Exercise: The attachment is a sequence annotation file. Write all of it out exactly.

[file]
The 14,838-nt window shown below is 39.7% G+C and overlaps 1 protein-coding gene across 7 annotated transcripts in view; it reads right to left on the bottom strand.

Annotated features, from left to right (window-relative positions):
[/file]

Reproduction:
The 14,838-nt window shown below is 39.7% G+C and overlaps 1 protein-coding gene across 7 annotated transcripts in view; it reads right to left on the bottom strand.

Annotated features, from left to right (window-relative positions):